ST. PETERSBURG — The city's efforts to energize its downtown port could get a big boost from the federal government.
The National Oceanic and Atmospheric Administration could build a new facility along the downtown waterfront that would also be home port for the first of its research vessels to be stationed in Florida.
It all depends on what Congress does. But a good first sign was Thursday's announcement by U.S. Sen. Bill Nelson that the Senate Commerce Committee he sits on approved a provision that could make the facility a reality.
It specifically orders the Secretary of Commerce to develop a "strategic plan" for building or acquiring a NOAA station in St. Petersburg.
"(It's) not a done deal yet, but getting it passed in committee is a significant hurdle," said the senator's spokesman Ryan Brown.
There are several steps still to come — getting passed by the full U.S. Senate, then the U.S. House, then being signed by the president, then getting it funded — but the news was greeted with jubilation by city officials.
"This is great news," Mayor Rick Kriseman said. "It's a great step forward.
"We've been working on this for a long time now, along with our congressional delegation, and are certainly very appreciative of the senator's actions, which is a great step towards making this a reality."
No one yet knows how much such a facility would cost, how many it would employ or which ship would be assigned to it. However, city development administrator Alan DeLisle said the move would boost St. Petersburg's marine sciences and research industry, which is clustered around Bayboro Harbor.
"It makes that strength of ours even stronger," he said. "We can't wait to be able to work on this and make this happen."
It would also add to the city's emerging Innovation District, which includes the University of South Florida's College of Marine Science, the Florida Fish and Wildlife Research Institute and SRI International on Bayboro Harbor, as well as nearby hospitals.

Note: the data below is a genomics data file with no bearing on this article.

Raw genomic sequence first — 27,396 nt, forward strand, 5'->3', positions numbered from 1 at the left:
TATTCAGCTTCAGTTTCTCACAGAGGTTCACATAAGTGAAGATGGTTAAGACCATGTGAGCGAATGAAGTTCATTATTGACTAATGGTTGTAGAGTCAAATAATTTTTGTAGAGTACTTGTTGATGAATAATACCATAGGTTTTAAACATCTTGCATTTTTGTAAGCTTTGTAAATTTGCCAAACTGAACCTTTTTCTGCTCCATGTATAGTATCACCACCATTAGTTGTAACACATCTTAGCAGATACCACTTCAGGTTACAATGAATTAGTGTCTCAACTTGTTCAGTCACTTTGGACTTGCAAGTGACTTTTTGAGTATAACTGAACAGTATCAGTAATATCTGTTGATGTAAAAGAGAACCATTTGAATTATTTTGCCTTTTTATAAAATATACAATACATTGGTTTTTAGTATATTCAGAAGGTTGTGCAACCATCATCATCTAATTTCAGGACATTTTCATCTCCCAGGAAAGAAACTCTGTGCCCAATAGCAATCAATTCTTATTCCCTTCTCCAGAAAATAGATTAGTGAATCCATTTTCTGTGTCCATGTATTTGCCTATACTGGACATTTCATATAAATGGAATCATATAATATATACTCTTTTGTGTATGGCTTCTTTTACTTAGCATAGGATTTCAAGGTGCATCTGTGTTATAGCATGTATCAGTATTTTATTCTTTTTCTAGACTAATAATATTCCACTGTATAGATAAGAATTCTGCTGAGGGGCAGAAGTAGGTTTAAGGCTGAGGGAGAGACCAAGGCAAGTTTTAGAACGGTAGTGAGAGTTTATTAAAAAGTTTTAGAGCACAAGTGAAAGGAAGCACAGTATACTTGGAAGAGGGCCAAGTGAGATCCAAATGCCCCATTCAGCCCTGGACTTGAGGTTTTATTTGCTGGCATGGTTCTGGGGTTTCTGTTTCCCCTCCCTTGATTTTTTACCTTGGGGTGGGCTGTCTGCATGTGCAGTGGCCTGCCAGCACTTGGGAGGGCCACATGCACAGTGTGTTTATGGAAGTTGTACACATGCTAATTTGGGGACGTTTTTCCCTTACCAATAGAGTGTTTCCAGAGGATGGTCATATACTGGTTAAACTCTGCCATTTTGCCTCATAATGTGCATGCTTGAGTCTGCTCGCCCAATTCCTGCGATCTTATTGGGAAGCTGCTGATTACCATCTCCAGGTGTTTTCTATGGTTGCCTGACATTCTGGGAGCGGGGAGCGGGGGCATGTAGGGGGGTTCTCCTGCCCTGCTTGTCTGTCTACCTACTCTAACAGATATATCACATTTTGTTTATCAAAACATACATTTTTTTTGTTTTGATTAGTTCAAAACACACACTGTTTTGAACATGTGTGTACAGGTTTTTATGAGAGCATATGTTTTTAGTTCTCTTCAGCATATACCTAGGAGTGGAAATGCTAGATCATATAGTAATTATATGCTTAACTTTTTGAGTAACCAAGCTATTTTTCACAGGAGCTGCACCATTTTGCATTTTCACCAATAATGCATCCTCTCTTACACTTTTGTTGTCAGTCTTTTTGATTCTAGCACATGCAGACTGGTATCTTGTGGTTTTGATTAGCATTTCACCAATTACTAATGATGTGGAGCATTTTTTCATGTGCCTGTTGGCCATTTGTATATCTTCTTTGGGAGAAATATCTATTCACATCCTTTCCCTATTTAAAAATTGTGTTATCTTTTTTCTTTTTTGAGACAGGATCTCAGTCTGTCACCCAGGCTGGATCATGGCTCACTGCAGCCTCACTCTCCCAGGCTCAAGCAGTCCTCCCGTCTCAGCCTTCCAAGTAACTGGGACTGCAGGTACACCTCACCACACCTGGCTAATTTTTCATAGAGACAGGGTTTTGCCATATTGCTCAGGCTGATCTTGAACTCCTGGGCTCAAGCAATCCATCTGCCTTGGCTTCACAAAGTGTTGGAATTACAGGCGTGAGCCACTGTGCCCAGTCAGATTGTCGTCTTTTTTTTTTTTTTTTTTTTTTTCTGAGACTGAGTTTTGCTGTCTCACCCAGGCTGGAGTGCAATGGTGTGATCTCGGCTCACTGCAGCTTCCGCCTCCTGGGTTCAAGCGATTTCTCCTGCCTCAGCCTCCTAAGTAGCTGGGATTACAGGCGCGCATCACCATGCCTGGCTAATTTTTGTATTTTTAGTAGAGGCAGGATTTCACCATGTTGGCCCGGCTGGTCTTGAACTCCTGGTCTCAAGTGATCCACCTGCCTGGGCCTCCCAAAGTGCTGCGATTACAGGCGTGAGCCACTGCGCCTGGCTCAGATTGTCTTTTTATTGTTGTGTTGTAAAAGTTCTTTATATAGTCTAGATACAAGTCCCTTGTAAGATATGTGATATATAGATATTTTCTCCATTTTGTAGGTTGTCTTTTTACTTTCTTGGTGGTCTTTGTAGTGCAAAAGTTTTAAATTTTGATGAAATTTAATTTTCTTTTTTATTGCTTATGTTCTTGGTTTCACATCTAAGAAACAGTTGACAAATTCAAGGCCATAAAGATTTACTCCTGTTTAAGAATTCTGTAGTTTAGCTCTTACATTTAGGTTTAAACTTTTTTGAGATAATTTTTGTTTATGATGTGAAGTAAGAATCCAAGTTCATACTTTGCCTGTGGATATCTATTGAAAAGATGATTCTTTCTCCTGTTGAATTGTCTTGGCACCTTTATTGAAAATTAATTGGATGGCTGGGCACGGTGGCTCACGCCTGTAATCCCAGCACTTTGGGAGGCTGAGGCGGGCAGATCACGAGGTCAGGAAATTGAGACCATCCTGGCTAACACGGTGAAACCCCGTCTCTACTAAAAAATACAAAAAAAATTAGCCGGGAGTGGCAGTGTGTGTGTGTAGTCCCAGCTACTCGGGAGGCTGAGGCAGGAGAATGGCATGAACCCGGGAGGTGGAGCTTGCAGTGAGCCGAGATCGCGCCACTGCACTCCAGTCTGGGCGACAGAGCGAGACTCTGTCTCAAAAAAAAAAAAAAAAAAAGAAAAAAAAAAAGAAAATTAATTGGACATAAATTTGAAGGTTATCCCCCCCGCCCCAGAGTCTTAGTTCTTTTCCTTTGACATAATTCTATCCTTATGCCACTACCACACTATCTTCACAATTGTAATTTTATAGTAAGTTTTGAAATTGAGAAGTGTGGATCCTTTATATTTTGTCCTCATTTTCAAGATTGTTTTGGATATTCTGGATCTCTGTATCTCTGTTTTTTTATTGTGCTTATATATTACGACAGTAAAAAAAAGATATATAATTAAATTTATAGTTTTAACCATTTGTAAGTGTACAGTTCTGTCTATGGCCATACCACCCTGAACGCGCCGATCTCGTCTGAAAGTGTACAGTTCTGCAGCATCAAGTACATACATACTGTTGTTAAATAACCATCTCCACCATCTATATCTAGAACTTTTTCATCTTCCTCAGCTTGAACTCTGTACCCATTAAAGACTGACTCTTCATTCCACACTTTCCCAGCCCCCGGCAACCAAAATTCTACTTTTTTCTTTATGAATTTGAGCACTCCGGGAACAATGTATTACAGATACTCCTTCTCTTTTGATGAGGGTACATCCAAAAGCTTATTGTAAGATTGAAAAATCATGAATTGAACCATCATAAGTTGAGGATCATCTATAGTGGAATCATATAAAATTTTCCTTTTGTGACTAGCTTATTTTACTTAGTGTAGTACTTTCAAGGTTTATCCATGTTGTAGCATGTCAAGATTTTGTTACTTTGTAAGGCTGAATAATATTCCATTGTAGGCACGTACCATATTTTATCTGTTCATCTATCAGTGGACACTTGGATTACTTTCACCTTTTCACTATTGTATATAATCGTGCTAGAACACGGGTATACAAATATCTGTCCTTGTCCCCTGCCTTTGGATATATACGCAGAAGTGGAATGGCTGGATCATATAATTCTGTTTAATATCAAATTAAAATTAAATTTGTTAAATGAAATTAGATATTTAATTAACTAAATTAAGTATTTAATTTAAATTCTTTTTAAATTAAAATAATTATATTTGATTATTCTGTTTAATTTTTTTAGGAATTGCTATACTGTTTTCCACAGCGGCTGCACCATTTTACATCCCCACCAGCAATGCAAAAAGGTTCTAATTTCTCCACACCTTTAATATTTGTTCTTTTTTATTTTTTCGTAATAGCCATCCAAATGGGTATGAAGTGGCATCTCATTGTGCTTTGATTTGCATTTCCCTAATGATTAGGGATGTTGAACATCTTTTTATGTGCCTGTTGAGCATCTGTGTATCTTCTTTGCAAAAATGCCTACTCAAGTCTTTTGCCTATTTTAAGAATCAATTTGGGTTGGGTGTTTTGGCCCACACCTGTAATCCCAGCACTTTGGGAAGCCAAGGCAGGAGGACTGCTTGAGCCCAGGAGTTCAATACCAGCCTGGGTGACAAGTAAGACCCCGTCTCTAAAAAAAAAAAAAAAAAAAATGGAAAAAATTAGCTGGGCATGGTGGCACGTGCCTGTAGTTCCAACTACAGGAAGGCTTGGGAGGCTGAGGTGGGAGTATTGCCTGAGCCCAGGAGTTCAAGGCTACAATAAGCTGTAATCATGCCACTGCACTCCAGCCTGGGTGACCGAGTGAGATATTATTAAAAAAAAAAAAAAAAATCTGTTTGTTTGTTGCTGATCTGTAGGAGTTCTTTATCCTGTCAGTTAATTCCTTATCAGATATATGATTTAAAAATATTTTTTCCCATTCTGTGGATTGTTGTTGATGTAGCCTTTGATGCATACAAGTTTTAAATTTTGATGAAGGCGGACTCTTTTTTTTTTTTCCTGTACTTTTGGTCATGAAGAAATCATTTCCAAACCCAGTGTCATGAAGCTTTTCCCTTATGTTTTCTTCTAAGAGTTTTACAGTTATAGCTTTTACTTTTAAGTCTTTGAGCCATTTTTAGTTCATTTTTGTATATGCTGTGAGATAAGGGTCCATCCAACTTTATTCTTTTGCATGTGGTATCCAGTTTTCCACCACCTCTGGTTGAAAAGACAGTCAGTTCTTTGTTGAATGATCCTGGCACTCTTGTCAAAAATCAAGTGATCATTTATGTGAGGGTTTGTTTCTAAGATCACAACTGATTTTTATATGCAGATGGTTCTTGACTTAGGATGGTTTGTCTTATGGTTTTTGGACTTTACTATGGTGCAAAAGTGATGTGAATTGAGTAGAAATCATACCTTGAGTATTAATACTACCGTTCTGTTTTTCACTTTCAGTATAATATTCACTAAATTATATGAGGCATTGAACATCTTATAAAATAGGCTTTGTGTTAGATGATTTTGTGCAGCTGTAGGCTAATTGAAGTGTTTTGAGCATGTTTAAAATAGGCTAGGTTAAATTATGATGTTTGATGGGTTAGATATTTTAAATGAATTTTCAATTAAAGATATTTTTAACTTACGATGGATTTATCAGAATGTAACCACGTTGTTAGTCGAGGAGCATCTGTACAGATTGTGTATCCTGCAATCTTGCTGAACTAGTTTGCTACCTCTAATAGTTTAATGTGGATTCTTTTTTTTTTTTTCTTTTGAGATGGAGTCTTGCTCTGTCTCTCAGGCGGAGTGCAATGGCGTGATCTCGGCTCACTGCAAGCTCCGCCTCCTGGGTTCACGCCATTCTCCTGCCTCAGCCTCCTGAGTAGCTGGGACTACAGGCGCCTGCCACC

A NOAA research ship would also add to the number of large vessels now calling St. Petersburg home. The city hopes to attract more vessels following the successful trial run of the Cross-Bay Ferry, which connected downtown St. Petersburg to Tampa. Elected leaders on both sides hope to bring the ferry back.
Downtown is the winter home of the tall ship Lynx, an 1800s-era replica schooner and floating museum. Port St. Pete is also home to the Sir Winston, a luxury yacht available for excursions, corporate and other events. And the new Marine Discovery Center will open in the port's terminal, which is being refurbished.
City officials hope those pieces, in conjunction with plans to build the new Pier District, will draw more vessels for entertainment, tourism and education to the downtown waterfront.
The addition of the NOAA operation will be "a perfect fit to join what we've already got," in the research and marine science hub, Kriseman said. He said discussions have been taking place with Nelson, U.S. Sen. Marco Rubio and NOAA officials for months.
The city even has a location in mind. St. Petersburg leases property to SRI International on Eighth Avenue SE, near the city's port. The new NOAA facility could be located just west of SRI, which is at 450 Eighth Ave. SE.
NOAA is a federal science agency under the Department of Commerce that focuses on the oceans and the weather. It currently has 16 ships, which it describes as "the largest civilian research fleet in the United States." Its website shows that ports include Pascagoula, Miss., Charleston, S.C., San Diego, Calif., and Kodiak, Alaska.
However, NOAA has had a bad run in the bay area lately. In November, the agency lost its hangar space at MacDill Air Force Base and had to relocate its aircraft operations center, 110 employees and its small fleet of "hurricane hunter" aircraft to the Lakeland Linder Regional Airport.
Nelson noted in his announcement that "despite having the second longest coastline in the U.S.," no NOAA research vessels are based in Florida. In a statement to the Tampa Bay Times, the U.S. senator also said NOAA would be "well served to have one of its ships here" because of Florida's "vast coastline" and the Tampa Bay area's "concentration of top-notch ocean scientists."
DeLisle declined to talk about possible incentives that might be offered to the federal agency to make that happen. "We are looking at putting a very strong financial package together that will make sense to NOAA," he said.
For its part, NOAA officials said the agency would not discuss the proposed St. Petersburg facility, which was tucked into a $18.9 billion Coast Guard spending bill.
"As a practice, we don't comment on pending legislation or speculate on what might happen if and when a bill becomes law," said Scott Smullen, NOAA's acting director of communications.
From Nelson's committee, the bill will now go to the full Senate and the House. If passed, it will be sent to the president for his signature.
"We're ready to go," Kriseman said.
Contact Waveney Ann Moore at @firstname.lastname@example.org or (727) 892-2283. Follow @wmooretimes.